Alan Clarkson, from West Lothian, used fake emails, some in the names of stars of reality TV show The Only Way is Essex, to dupe Michelle Szombara.
He was jailed for 42 months last month but the true extent of his deception only came to light yesterday as Ms Szombara backed a police campaign to prevent future victims.
“My relationship with him started off with messages on a dating site,” said the brave 40-year-old.
“He was like any other normal person; funny and polite. We started texting back and forward and within a few weeks we met up.
“He turned up at my house with some spare clothes and stayed for the next four years.”
Almost immediately after moving in, Clarkson started scamming his unsuspecting victim and her family to fund a gambling habit.
Over four years, he claimed his bank account had been frozen and clumsily faked emails and paperwork from financial institutions.
Ms Szombara lost her council flat after falling into rent arrears and her parents also lost their home and pension pots to Clarkson’s deceit.
“He took over the rent for my house,” she said. “I ended up over £7,000 in rent arrears and my council tax wasn’t getting paid.
“It got to the stage where we were living off of nothing. I was so stressed. I did every hour going at my work to be left with nothing. I had a lovely house and I lost everything.”
Clarkson took everything from Ms Szombara who was left homeless and sleeping on friends’ settees for six weeks.
“I was so embarrassed and ashamed that I goty my mum and dad involved. They worked all their days, only had a couple of years left on their mortgage and we’re now living in a council house because of him.”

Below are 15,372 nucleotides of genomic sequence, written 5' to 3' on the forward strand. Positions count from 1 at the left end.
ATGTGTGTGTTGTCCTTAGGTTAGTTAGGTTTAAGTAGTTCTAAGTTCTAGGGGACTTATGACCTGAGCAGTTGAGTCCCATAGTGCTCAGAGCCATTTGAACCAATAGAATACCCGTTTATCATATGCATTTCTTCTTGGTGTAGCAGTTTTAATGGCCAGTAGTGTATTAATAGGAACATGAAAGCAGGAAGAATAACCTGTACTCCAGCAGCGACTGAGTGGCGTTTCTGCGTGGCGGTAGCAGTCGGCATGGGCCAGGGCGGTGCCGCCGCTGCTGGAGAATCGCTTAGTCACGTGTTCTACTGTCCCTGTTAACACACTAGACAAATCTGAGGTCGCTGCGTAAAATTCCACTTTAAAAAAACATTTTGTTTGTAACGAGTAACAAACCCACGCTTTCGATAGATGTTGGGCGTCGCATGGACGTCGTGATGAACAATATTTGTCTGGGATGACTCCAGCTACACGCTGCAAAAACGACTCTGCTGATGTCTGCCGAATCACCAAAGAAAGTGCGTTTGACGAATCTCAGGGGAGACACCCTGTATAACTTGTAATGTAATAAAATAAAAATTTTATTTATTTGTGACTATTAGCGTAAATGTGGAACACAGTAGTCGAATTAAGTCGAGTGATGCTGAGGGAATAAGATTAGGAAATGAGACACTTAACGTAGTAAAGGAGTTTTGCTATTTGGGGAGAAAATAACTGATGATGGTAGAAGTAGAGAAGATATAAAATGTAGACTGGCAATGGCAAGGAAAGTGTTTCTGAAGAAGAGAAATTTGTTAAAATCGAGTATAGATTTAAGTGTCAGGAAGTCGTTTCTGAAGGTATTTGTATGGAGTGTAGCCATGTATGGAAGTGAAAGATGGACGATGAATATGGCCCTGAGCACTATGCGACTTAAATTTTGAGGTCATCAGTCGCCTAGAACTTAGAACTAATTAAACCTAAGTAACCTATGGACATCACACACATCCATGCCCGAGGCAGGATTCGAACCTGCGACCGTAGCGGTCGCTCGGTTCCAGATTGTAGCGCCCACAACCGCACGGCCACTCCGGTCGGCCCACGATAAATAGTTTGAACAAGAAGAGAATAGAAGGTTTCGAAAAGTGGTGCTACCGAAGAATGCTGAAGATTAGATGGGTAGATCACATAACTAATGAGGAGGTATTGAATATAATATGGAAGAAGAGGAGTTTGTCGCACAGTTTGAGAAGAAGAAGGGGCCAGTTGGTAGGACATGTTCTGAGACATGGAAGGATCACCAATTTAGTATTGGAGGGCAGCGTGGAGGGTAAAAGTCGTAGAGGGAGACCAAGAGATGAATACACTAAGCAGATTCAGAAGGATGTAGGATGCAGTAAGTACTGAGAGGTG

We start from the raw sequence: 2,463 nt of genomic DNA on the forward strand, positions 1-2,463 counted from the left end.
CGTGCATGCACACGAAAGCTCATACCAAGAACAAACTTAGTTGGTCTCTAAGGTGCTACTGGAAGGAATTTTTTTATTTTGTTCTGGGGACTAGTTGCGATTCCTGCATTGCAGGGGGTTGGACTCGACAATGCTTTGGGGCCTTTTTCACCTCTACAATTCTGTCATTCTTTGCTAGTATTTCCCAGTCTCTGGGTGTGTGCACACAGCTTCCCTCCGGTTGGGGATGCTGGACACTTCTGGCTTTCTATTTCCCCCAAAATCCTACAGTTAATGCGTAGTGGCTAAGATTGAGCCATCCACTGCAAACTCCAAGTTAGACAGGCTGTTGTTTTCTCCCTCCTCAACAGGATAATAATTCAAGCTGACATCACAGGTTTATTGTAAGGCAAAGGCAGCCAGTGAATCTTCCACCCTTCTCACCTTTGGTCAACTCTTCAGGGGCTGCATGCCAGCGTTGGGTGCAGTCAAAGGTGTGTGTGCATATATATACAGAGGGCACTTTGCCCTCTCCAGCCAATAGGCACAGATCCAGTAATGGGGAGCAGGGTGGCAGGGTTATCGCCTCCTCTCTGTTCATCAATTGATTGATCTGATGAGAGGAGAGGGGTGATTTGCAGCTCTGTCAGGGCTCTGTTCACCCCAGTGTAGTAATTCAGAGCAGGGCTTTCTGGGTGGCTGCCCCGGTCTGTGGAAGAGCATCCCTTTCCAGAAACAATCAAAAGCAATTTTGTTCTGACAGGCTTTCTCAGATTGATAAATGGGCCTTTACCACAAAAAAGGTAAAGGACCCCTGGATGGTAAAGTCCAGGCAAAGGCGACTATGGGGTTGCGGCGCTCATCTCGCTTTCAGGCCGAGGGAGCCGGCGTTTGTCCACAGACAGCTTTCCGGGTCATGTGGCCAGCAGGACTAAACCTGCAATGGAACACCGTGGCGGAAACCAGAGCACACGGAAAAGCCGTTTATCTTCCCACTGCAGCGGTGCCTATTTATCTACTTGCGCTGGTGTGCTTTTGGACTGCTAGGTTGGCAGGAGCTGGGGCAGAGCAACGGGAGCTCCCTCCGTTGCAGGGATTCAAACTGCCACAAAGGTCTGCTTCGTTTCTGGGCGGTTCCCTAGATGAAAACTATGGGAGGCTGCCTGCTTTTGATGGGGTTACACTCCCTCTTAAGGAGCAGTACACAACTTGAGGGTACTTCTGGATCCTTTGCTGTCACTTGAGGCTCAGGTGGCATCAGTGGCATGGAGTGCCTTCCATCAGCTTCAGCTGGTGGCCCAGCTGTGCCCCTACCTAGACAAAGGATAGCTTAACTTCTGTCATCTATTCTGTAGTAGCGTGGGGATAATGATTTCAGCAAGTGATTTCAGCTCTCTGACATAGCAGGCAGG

Clarkson was convicted of stealing £60,000 from Ms Szombara between 2010 and 2014 but that was all that could be proven with receipts.
“We had a few people saying to us things weren’t right over the years,” said Ms Szombara. “We had doubt in the back of our minds but we didn’t want to believe it.
“My mum died before he was sentenced for this so she didn’t get to see him being sent to prison. It nearly ripped our family apart. I hate what he’s done to my family.
“My advice would be to be really cautious with everybody. Check email addresses are related to the company.
“Throughout the four years we were together, I never met his family so always check someone’s background.”
Fraud cases, including romance scams, were up 21 percent year on year across Scotland, according to police figures.
Detective Superintendent Nicola Shepherd said: “Romance fraud is largely unreported and we want more victims to come forward.
“It can have a shattering effect on people who may be embarrassed that they’ve fallen victim to a scam and don’t want to speak about their experience.
“Criminals can be extremely convincing and they prey on people who are emotionally vulnerable, particularly online.
“It can be easy to get caught up with the attention you receive but it’s important to stop and think if a stranger’s actions are genuine.
“There are warning signs for these scams and one of them is a request for money. Don’t send money to someone you’ve never met, or even recently met, regardless of the story they tell you.
“We need to raise awareness of this type of crime and encourage people to speak to us so we can gather evidence and target offenders.”
Advice on how to avoid becoming a victim of romance fraud is available on the Police Scotland website:
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